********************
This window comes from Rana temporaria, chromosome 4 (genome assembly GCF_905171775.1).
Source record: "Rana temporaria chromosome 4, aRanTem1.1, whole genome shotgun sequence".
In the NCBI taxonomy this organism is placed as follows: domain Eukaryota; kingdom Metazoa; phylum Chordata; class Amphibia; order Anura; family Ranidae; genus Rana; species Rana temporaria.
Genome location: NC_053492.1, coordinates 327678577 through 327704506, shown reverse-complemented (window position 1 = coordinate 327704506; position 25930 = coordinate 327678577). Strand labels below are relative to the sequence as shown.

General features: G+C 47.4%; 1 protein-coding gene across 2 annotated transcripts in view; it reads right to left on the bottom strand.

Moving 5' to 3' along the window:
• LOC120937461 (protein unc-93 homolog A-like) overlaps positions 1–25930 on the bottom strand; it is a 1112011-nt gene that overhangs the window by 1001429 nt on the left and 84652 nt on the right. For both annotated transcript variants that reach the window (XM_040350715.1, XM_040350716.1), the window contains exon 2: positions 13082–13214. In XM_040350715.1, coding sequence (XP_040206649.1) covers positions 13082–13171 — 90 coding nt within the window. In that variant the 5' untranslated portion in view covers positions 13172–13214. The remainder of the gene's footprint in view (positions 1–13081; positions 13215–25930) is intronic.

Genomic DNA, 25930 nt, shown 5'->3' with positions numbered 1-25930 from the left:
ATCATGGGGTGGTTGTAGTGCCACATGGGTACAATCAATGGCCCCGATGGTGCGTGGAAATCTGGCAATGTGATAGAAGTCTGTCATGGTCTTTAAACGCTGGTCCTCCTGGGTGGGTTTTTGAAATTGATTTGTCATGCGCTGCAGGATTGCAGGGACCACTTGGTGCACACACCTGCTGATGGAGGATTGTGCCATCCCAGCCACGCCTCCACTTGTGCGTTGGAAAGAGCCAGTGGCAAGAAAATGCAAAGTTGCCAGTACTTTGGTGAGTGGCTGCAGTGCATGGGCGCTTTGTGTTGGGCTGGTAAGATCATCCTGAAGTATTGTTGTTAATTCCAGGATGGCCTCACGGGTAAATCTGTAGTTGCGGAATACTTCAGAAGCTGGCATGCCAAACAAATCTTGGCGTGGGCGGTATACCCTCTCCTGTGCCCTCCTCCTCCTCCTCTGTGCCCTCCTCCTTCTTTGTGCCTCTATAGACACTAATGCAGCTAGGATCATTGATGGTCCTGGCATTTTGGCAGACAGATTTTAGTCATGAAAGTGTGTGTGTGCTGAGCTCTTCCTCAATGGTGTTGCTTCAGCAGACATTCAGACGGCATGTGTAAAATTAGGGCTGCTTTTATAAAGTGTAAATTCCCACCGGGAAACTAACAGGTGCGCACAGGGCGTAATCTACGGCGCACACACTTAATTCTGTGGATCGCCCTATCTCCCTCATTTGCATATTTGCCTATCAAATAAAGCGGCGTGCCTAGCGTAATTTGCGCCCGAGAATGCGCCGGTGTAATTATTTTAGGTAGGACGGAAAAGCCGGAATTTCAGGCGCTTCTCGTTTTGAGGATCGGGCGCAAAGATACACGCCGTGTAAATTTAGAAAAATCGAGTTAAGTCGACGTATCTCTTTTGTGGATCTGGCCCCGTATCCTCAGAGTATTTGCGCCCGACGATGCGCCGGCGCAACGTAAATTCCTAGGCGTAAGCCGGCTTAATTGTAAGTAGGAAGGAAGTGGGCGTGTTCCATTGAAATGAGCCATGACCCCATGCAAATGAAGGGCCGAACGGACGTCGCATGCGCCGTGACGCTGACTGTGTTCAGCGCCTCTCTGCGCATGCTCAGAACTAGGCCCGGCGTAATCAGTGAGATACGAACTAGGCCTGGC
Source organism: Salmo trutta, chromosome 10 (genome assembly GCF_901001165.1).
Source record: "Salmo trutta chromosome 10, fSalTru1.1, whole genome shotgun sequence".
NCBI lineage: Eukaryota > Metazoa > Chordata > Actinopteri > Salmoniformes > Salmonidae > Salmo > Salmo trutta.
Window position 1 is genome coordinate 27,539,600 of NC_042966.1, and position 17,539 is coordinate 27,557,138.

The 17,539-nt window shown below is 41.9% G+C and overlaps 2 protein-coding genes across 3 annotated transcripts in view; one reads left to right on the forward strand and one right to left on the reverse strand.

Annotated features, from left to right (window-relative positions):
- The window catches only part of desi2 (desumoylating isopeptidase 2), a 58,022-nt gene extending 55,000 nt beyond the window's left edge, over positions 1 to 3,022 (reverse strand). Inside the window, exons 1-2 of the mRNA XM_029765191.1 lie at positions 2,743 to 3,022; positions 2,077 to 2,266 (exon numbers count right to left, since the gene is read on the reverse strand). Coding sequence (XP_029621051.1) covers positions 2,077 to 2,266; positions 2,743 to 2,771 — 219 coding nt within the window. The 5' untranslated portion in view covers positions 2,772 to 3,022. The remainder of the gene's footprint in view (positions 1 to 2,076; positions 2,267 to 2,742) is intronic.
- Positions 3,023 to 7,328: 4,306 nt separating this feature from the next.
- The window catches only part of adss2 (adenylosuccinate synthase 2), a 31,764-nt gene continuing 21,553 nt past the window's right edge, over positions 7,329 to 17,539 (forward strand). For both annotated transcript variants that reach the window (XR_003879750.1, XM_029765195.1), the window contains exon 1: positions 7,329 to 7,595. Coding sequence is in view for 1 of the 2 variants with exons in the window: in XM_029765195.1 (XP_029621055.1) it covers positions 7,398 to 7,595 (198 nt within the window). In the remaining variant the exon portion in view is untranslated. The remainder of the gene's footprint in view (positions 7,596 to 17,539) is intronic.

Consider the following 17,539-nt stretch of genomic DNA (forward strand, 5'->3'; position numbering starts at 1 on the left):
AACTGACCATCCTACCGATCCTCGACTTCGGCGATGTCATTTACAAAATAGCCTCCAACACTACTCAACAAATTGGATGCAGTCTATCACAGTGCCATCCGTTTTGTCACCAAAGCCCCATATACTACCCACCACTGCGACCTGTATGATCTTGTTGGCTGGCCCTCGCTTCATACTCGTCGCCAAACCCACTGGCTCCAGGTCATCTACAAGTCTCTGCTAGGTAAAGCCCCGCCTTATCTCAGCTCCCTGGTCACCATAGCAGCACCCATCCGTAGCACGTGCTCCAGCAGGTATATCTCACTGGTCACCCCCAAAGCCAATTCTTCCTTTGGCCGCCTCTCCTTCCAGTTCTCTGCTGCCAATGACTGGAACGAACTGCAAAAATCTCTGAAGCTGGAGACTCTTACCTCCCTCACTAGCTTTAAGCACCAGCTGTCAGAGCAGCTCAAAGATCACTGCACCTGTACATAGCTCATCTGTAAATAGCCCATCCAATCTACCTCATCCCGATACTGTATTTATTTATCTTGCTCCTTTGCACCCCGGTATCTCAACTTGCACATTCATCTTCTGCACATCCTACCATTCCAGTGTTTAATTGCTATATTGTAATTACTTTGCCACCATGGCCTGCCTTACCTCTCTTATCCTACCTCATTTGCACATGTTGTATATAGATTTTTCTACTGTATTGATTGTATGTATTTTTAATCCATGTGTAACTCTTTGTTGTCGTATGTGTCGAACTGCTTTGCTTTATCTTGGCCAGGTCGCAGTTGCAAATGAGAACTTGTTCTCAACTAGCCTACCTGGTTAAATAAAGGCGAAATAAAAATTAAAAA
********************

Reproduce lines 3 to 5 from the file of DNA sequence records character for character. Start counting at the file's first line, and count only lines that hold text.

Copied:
In the NCBI taxonomy this organism is placed as follows: domain Eukaryota; kingdom Metazoa; phylum Chordata; class Amphibia; order Anura; family Ranidae; genus Rana; species Rana temporaria.
Genome location: NC_053492.1, coordinates 327678577 through 327704506, shown reverse-complemented (window position 1 = coordinate 327704506; position 25930 = coordinate 327678577). Strand labels below are relative to the sequence as shown.

General features: G+C 47.4%; 1 protein-coding gene across 2 annotated transcripts in view; it reads right to left on the bottom strand.